C Reese McGuire, L/R, 6’1″, 190 lbs, 3/2/1995
This is a name that I keep seeing pop up in amateur mock drafts, and usually provokes an annoyed “whyyyyy?” from me. The exclamation has gotten less loud as it’s become apparent that the organization doesn’t believe in Montero as a catcher. Ed: I also wrote all this before the meniscus tear and before the steroid thing! People are right to point out that catching, in a way , is always a “need,” but unlike, say, shortstop, it’s harder to move former catchers to good defensive positions. For what it’s worth, McGuire seems more the type to make someone move than move himself, as he’s rated well on all fundamental catching things and even manages to call his own games which, if you’ll remember from Zunino, doesn’t happen much even at the college level. He’s also a lefty bat, a rarity among backstops, and is thought of as being capable of hitting for average and some power at the professional level. I don’t know that I’d make the pick because the strengths of the draft work too well with the Mariners existing needs to pick a player who might be redundant. I don’t know that the Mariners would select him because they, despite running a NW/Cal showcase out of Safeco, don’t draft heavily from their own backyard. But, if McGuire was the pick, he wouldn’t be a bad player to have.
SS J.P. Crawford, L/R, 6’2″, 175 lbs, 1/11/1995
Speaking of which… Crawford is also a name that’s been linked with the Mariners in assorted mock drafts, and this one seems more defensible as the Mariners can’t seem to get more than a pick or two into the draft without drafting someone presently playing shortstop for some team. Like McGuire, Crawford is one of those vaunted prep prospects expected to stay at their premium position as a pro. The tools have always been there and the skills have come along as he’s gotten more reps in high school to where now he seems to be thought of as a better-than-average shortstop. This is a good thing because his bat work hasn’t really blown anyone away. Part of that might be the fact that his swing is a little weird (see also: Brad Miller), which hasn’t prevented him from hitting all around the field, but projecting power from him seems to be a little tougher to do. I’d prefer other players. Whatever.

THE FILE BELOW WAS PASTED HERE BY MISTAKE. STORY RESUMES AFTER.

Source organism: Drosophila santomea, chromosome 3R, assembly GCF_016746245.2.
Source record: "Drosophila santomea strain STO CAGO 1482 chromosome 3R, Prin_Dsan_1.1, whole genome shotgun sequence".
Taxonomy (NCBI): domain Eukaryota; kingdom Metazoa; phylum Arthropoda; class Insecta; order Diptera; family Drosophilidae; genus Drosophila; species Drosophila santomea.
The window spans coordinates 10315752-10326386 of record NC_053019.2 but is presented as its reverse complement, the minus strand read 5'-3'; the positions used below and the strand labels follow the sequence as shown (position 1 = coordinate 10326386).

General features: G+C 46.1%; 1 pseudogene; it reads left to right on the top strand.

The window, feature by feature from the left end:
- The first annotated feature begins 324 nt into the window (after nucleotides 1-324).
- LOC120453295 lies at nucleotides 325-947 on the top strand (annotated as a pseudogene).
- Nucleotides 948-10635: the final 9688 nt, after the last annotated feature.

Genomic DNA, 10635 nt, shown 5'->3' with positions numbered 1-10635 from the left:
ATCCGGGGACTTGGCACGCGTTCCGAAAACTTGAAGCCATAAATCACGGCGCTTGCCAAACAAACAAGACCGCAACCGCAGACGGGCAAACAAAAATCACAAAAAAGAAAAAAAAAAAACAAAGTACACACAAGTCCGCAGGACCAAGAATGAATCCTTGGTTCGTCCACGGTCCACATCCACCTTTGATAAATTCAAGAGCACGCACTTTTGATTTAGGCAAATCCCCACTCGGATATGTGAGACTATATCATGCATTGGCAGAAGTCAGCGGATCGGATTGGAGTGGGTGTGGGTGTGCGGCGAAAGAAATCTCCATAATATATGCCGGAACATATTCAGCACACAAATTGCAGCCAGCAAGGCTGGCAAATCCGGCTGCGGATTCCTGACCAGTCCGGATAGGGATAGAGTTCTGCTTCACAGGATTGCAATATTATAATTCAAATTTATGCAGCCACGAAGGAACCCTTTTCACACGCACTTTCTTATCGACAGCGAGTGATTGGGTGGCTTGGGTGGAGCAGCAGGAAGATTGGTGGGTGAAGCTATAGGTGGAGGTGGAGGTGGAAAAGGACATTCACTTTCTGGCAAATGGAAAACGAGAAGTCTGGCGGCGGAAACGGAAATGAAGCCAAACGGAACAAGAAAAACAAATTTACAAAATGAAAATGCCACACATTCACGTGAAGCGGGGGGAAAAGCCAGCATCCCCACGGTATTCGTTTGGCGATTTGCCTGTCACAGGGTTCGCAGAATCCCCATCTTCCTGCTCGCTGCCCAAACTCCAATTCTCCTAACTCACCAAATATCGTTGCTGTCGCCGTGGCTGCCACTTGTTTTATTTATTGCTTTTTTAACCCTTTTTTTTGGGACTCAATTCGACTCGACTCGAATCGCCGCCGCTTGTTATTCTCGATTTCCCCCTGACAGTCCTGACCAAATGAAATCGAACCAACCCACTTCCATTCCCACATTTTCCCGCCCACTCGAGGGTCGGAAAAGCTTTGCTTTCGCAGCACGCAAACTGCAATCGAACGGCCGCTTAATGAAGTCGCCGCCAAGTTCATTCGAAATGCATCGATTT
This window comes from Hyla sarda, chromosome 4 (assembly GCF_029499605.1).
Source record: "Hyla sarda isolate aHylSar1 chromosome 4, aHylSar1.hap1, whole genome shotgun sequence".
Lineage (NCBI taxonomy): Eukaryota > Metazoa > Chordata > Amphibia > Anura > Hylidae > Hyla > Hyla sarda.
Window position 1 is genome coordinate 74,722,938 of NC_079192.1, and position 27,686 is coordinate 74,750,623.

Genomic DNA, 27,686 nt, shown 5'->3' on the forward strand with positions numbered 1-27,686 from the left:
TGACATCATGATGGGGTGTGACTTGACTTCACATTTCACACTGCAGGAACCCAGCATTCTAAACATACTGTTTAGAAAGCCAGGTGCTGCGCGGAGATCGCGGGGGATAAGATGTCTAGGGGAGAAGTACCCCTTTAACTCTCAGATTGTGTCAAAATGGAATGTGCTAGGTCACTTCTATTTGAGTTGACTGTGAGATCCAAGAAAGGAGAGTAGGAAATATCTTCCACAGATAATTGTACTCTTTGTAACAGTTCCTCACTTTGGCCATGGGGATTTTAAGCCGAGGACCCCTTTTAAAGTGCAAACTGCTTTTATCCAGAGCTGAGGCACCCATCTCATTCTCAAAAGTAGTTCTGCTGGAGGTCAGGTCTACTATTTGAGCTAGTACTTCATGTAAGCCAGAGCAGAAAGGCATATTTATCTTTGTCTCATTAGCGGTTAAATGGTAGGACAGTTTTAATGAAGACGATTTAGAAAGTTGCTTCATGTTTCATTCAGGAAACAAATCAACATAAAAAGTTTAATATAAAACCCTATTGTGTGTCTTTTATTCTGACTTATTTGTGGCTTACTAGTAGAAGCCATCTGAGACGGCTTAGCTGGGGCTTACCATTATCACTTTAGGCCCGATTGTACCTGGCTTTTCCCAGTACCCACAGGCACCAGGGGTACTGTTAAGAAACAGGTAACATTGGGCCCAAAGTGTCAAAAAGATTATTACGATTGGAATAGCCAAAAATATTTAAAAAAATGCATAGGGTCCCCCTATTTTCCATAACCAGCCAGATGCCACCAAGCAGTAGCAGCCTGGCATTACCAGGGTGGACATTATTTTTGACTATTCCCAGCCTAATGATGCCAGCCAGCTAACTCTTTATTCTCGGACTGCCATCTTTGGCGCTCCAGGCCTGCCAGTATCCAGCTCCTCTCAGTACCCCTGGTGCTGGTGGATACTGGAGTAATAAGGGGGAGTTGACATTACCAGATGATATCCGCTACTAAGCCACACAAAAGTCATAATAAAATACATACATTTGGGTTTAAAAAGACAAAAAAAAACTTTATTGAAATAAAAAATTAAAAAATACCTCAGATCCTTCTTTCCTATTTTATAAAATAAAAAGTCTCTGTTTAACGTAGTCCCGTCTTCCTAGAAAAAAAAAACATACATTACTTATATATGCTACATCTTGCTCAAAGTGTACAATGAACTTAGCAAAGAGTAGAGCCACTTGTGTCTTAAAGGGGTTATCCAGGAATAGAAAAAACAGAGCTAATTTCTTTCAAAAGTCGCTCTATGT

RHP Phil Bickford, 6’4″, 7/10/1995
Or, you know, we like pitchers and… stuff. I’m not sure how it is relative to other organizations, but around the Mariners floats some talk about how we obviously prefer hitters. I think that makes some sense because you need a lot more non-pitching bodies to fill out a lineup, but looking over the four years we’ve had with this group, they’ve drafted 40% pitchers in the first five picks, but just 35% in their top ten overall. I don’t think of this organization as being spooked by taking pitchers early. Bickford might not be the highest-rated arm at twelve, but he’s the one linked most often to the M’s. The reason is that Bickford probably has one of the best heaters in the prep ranks, touching the mid-90s on the gun and spotting it where he pleases. Like a lot of younger players, that one pitch is so good that he hasn’t really needed the others, but that he’s been doing it in California speaks to its virtues. The M’s will have to train him how to use offspeed pitches and what not, but that’s one thing that I feel reasonably comfortable with them doing. The only issues are that pitching isn’t a big need of ours and he’s a longer-term project.
3B Colin Moran, L/R, 6’3″, 210 lbs, 10/1/1992
The Mariners would be interested because they drafted his brother! You’re adorable, mock draft writers. Also probably not realistic, unless Moran is pulling a Dylan Bundy and only wants to be drafted by the organization his brother plays for. Bros before pros. Younger Moran is regarded as probably the second-best college bat in the draft, behind Kris Bryant, who has a lot more power. The Tar Heels’ third baseman hasn’t shown that yet, but he’s been otherwise productive and shown various traits that make people believe that his hitting ability will translate well to the pros. Unlike some of the other guys, he’s also reasonably likely to stay at third base, though he also lacks stellar range and will be compensating with his other defensive strengths.